The Wired Word for the week of September 26, 2021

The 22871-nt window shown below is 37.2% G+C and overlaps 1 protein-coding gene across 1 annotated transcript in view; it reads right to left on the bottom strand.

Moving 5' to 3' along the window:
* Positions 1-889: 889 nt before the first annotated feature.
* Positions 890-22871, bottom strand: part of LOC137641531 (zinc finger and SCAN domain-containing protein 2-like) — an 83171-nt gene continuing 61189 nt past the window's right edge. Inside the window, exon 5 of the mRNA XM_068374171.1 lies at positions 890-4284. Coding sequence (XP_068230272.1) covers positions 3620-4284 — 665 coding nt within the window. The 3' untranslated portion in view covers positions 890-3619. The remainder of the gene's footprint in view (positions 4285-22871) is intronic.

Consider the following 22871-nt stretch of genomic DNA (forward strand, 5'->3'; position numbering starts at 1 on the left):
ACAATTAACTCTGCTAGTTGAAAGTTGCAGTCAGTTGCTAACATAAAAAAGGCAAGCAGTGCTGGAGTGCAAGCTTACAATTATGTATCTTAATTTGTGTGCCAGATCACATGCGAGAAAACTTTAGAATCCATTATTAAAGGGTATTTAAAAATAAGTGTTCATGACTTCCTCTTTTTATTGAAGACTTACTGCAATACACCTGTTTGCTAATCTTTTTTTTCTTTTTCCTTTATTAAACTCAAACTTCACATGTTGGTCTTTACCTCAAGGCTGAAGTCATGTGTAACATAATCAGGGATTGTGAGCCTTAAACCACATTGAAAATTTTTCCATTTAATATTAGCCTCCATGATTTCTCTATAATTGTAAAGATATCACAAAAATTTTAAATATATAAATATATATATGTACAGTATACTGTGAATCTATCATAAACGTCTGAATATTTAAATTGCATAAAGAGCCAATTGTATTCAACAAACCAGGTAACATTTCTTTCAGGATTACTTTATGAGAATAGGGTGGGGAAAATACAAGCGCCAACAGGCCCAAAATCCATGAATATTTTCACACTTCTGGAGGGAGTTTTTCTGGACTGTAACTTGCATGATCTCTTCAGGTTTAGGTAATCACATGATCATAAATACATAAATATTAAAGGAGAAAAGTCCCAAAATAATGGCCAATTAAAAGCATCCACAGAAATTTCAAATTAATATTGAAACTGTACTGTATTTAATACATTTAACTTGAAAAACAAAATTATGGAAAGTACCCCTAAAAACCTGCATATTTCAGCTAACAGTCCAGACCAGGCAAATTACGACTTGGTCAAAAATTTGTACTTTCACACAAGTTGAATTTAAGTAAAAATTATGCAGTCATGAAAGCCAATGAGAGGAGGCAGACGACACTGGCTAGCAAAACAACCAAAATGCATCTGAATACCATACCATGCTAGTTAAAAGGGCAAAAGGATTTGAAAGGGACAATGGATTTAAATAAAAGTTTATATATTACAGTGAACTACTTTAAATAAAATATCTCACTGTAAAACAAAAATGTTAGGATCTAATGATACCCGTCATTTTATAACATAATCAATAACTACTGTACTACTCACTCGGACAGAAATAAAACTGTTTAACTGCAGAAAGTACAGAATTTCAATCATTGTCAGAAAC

In the News The recent election of an atheist as president of the Harvard Chaplains Organization raised two questions for us here at The Wired Word. First, how important is it to have correct doctrine -- in comparison to right living? Second, how can Christians nurture interfaith relationships while maintaining a faithful witness of the gospel of Jesus the Christ? Nearly four centuries after Puritan colonists established Harvard to educate the clergy, the university's organization of chaplains has unanimously elected as its next president an atheist named Greg Epstein, 44, author of the book, Good Without God. He will coordinate the activities of more than 40 university chaplains, who represent about 25 religions, traditions, organizations and denominations. Epstein was raised in a Jewish home and became Harvard's humanist chaplain in 2005. He focuses his ministry on students who don't identify with a particular religion, who are still searching for meaning and community that doesn't require belief in a god. Epstein said such students "still experience a real need for conversation and support around what it means to be a good human and live an ethical life." According to the Pew Research Center, one of every four Americans call themselves atheist, agnostic or nonreligious. The Harvard and MIT Humanist Chaplaincy website states that humanism "affirms our ability and responsibility to lead ethical lives of personal fulfillment, aspiring to humanity's greater good." While humanists do not believe in a god, they "are clearly devoted to goodness," the website states. "We don't look to a god for answers," Epstein said. "We are each other's answers." The Rev. Kathleen Reed, a Lutheran chaplain and chair of the committee that nominated Epstein, said the humanist was their first choice to lead the Harvard Chaplains' Organization. Many view him as a figure who works to build cooperative relationships between people of different faiths and no faith. Some have criticized news outlets that mischaracterized Epstein's new role as Harvard's "chief chaplain" or "boss" who would be "in charge of" the other chaplains. John Lomperis, a graduate of Harvard Divinity School, wrote: "This latest rotation was not a matter of Epstein and atheism triumphing over any of the other chaplaincies. It was simply his turn," adding that "even if Epstein wanted to shut down other campus ministries [implying that he doesn't want to do that], he has no power to do so." Pete Williamson, an evangelical Harvard chaplain employed by InterVarsity Christian Fellowship (IVCF), voted to elect Epstein to the largely administrative position for a term of one year, which can be renewed once. "Chaplain presidents are chosen not to reflect whose tradition is ascendant, nor as a reward to the most influential chaplain," Williamson explained. Lomperis argues that "Our faith must compete in a wide arena of different religious and non-religious worldviews." If we want religious liberty for ourselves, Lomperis suggests, we must "also defend the freedom of conscience of our non-Christian neighbors to promote and live according to religions with whose beliefs we strongly disagree. This is ... a basic matter of Christ's Golden Rule of treating others as we want to be treated". Williamson wrote that he believes evangelicals can flourish "in interfaith spaces without compromising faith, truth or mission." According to him, Harvard chaplains are free to present and practice their diverse faiths without passing an arbitrary litmus test on matters of faith and doctrine. Williamson says Harvard's "commitment to genuine diversity makes space for evangelicals to flourish as trusted members of religious leadership." While some bemoan what they see as Epstein's incorrect theology, others appreciate that in many ways, his lifestyle may more closely approximate that of Jesus than do the lifestyles of some who self-identify as Christians. Emily Hunter McGowin, an assistant professor of theology at Wheaton College, wrote recently that it is all too common for some Christian leaders to have "the 'right' doctrinal content in their books and sermons," while their lives "contradicted and undermined the gospel they preached." McGowin asserts that "anyone who teaches against the core doctrines of our faith can rightly be called a false teacher. But this is not the only way to deny Christ." People teach with the "whole person -- words and deeds -- not just explicitly named doctrines," she says. "And it is ... embodied teaching that causes the weak to stumble, leads many astray, and drives countless others away from Christ." As historian Jemar Tisby said recently, "Theology is not merely stated but lived." More on this story can be found at these links: The New Chief Chaplain at Harvard? An Atheist. The New York Times An Atheist Is a Perfect Choice to Lead Harvard's Chaplains. The Crimson Why Harvard's Atheist Chaplain Matters Less, and More, Than You Think. Juicy Ecumenism Why I Voted for the Atheist President of Harvard's Chaplain Group. Christianity Today Beware False Teachers With Good Doctrine and Bad Ethics. Christianity Today The Big Questions 1. How would you define the similarities and differences between people who believe in God and people with the same basic value system but without faith in God? 2. Can a person be "a good person" without believing in God? Why or why not? 3. What is the relative importance of right thinking (doctrine or orthodoxy), compared to right living (orthopraxy), in our faith? Is one more important than the other in lending credibility to our witness? Explain your view. 4. How can Christians effectively live out their faith when it is viewed as marginal or irrelevant by large segments of our "increasingly pluralistic, post-Christian and openly hostile" population (Lomperis)? 5. What part of your own testimony or experience might it be good to share with someone who is not persuaded by the Christian faith? Confronting the News With Scripture and Hope The blog, "Self-transcendence, C.S. Lewis, & the Sheep," by Canadian pastor and author of The End of Religion, Bruxy Cavey, guided us in our reflections on some of the Bible passages in this lesson. James 2:17-20, 25 So faith by itself, if it has no works, is dead. But someone will say, "You have faith and I have works." Show me your faith apart from your works, and I by my works will show you my faith. You believe that God is one; you do well. Even the demons believe -- and shudder. Do you want to be shown, you senseless person, that faith apart from works is barren? ... Likewise, was not Rahab the prostitute also justified by works when she welcomed the messengers and sent them out by another road? (For context, read James 2:14-26.) James questions the faith of people who claim to believe in God but don't act like it. Anyone can say they follow Jesus, but if they don't clothe the naked and feed the hungry, those words are hollow. James tells his readers that they may well believe the core doctrines of our faith (God is one!), but belief alone is not enough; even the demons may have correct theology on that point (v. 19). On the other hand, Rahab the prostitute from Jericho is an example of someone from the wrong side of the tracks, who may not have had a good grasp of theology, but who saved the lives of the Hebrew spies by her actions. King Cyrus of Persia is another pagan who is described as God's anointed one who would carry out all God's purpose (2 Chronicles 36:22-23, Ezra 1:1-2; 5:13-14; 6:3, 14; Isaiah 44:28; 45:13), even though there is no indication he is intentionally or knowingly serving God. One might conclude that James is advocating a kind of salvation by works, but it would be more accurate to say that James is teaching that good works are evidence of the presence of faith. One thing is certain: Getting doctrine right is not enough. Jesus said we would be known by the fruit we produce in our lives (Matthew 7:15-20). Questions: Why do the demons shudder, even though they believe correct doctrine? Why might people have reason to shudder as well, even though they believe the right things? What works have you seen people do that give evidence of their faith? Who do you know who serves the purposes of God, even though they do not profess to believe in Jesus or in God? Who do you know who professes faith in God, but who does not demonstrate the reality of their faith in the way they live? John 10:3-4, 14-16 [Jesus said,] "The gatekeeper opens the gate for [the shepherd of the sheep], and the sheep hear his voice. He calls his own sheep by name and leads them out. When he has brought out all his own, he goes ahead of them, and the sheep follow him because they know his voice. ... I am the good shepherd. I know my own and my own know me, just as the Father knows me and I know the Father. And I lay down my life for the sheep. I have other sheep that do not belong to this fold. I must bring them also, and they will listen to my voice. So there will be one flock, one shepherd." (For context, read John 10:1-17.) In this chapter, Jesus portrays himself as the good shepherd who knows the sheep that belong to him. Some knowledge is above the pay grade of mere mortals, but "the Lord knows those who are his" (2 Timothy 2:19). While in this life, we may not know everyone who belongs to God's flock, God knows. Some day, we may be surprised to find some sheep in the fold we didn't expect to see there. Perhaps among that number will be members of an interfaith community that we don't yet recognize as our spiritual kin. Questions: Who do you think were the "other sheep that do not belong to this fold" Jesus mentions to his disciples? Are there still other sheep that Jesus wants to bring into his fold today, who have different identities than those to whom Jesus was referring in the first century? Might they include some people that might fit an "interfaith" description? Explain. Luke 9:51-55 When the days drew near for [Jesus] to be taken up, he set his face to go to Jerusalem. And he sent messengers ahead of him. On their way they entered a village of the Samaritans to make ready for him; but they did not receive him, because his face was set toward Jerusalem. When his disciples James and John saw it, they said, "Lord, do you want us to command fire to come down from heaven and consume them?" But he turned and rebuked them. (For context, read Luke 9:49-56.) We find a hint of the root of the theological disagreement between the Samaritans and Jesus in the conversation Jesus had with a Samaritan woman he met at Jacob's well. She said, "Our ancestors worshiped on this mountain, but you say that the place where people must worship is in Jerusalem" (John 4:20). Their religious tradition differed so greatly from that of the Jews that they would not extend even basic hospitality to Jesus. James and John were so shocked by the behavior of the Samaritans that they were quite ready to use whatever power God gave them to incinerate them. But Jesus didn't criticize the Samaritans. Instead, he rebuked his disciples. Jesus told the woman at the well that the time was coming when the location of worship would be a moot point; what would matter in the end would be worshiping God "in spirit and truth" (John 4:21-26). Just before the incident in the Luke text, Dr. Luke describes another discussion John had with Jesus about someone who was not part of their group who was casting out demons in Jesus' name. The disciples' instinct was to try to stop the man, but Jesus objected, saying "whoever is not against you is for you." After all, the man in question was trying to do a good thing, by freeing someone from demonic oppression, the very same kind of ministry Jesus did and the same work he equipped his disciples to do. Megan M. Ross, of The Harvard Crimson editorial board, wrote of our culture's "anti-atheist hostility" that stems from "the fact that many tend to associate belief in God with morality itself," leading to the opinion that "irreligion implies immorality." Ross adds that "this is a muddied portrait wrongly ascribing menace to an identity marked only by a lack of belief in a higher power." While some non-Christians actively work against Christ and his followers, others may be very cooperative with Christian endeavors. If we view them all with the same lens, we may miss those who are actually closer to the kingdom of God and the way of Christ than we realize. Questions: What was wrong with the reaction of James and John, from Jesus' point of view? Why was Jesus unwilling to condemn the Samaritans who didn't receive him? Is it important to make a distinction between people who are actively anti-Christ and anti-Christian, and those who are not following Christ at the moment, but who may not be fighting against him? Why or why not? How should we relate to people in each category? Matthew 25:34, 37-40 [Jesus said,] "Then the king will say to those at his right hand, 'Come, you that are blessed by my Father, inherit the kingdom prepared for you from the foundation of the world; … Then the righteous will answer him, 'Lord, when was it that we saw you hungry and gave you food, or thirsty and gave you something to drink? And when was it that we saw you a stranger and welcomed you, or naked and gave you clothing? And when was it that we saw you sick or in prison and visited you?' And the king will answer them, 'Truly I tell you, just as you did it to one of the least of these who are members of my family, you did it to me.' (For context, read Matthew 25:31-46.) According to pastor and author, Bruxy Cavey, "The scene is the judgement of the 'nations.' This is the translation of a Greek word, ethnos, which usually refers to groups of people who are not yet part of God's people ... "In Mere Christianity, C.S. Lewis taught that a non-Christian might place his or her faith in Christ through their faithfulness to Christ, even if they are unaware of it. He writes: There are people who do not accept the full Christian doctrine about Christ but who are so strongly attracted by Him that they are His in a much deeper sense than they themselves understand. There are people in other religions who are being led by God's secret influence to concentrate on those parts of their religion which are in agreement with Christianity, and who thus belong to Christ without knowing it. In C.S. Lewis' The Last Battle, Emeth, a soldier who served a false god all his life, kneels before Aslan, anticipating condemnation and execution, but Aslan surprises him by welcoming him into his kingdom. He explains that because Emeth had followed the right impulses of his heart (see Romans 2:14-15), Aslan would accept the services the soldier offered to the false god as though Emeth had been serving Aslan all along. Questions: How comfortable are you with C.S. Lewis' theology in these passages? Does his analysis make sense to you? Why or why not? For Further Discussion 1. Respond to this, from Bob Roberts, pastor and founder of the Multi-Faith Neighbors Network: "In recent years evangelical Christians have functionally cordoned themselves off from the rest of society and culture. They have done this for a variety of reasons, but the result has been a church that does not understand the world, and a church that does not understand the world is a church that cannot faithfully serve and engage the world with the love of Jesus. Multi-faith gives us the opportunity to not only serve the world, but to understand the world as well." 2. Discuss this, from Emily Hunter McGowin, assistant professor of theology at Wheaton College: "[Some people] assume that right doctrine will inevitably lead to right practice. That's simply not the case. Conversely, some believers attend to their actions without caring about the doctrinal commitments that undergird (or contradict) those very behaviors. "Fundamentally, orthopraxy and orthodoxy are inseparable. Right action is fueled and directed by biblical and theological truth. And orthodoxy is only meaningful and substantive when it takes on flesh in faithful practice. We cannot have one without the other. They go together." 3. React to this: According to humanist college chaplain Bart Campolo, when he told his famous evangelical father, Tony, that he could no longer call himself a believer, Tony said, "I am not afraid you're going to hell, because the God I believe in doesn't send people to hell for eternity for having the wrong theology." 4. John Lomperis, the Institute on Religion and Democracy's United Methodist Director, wrote: "When I was [a student at Harvard], one very theologically conservative, inerrantist, complementarian Harvard chaplain memorably lamented how we evangelical Christians sometimes spend too much energy getting angry at seeing non-Christians acting like ... non-Christians." What might be a more productive use of Christians' time and energy? 5. What is the purpose of interfaith work? Responding to the News Discuss ways you might intentionally develop relationships with people who do not profess faith in Jesus Christ. When have you done so in the past? What worked well in developing positive interfaith relations? Prayer Lead us, Good Shepherd, to follow you. Open our ears to hear you speak, so that we will be able to discern your voice from all others and not be led astray by false shepherds. Thank you for including us in your flock. Help us to rejoice in the other sheep you are bringing into your fold, especially those we didn't know belonged to you. Make us one flock, as we listen to your voice and follow you, our one Shepherd. Amen.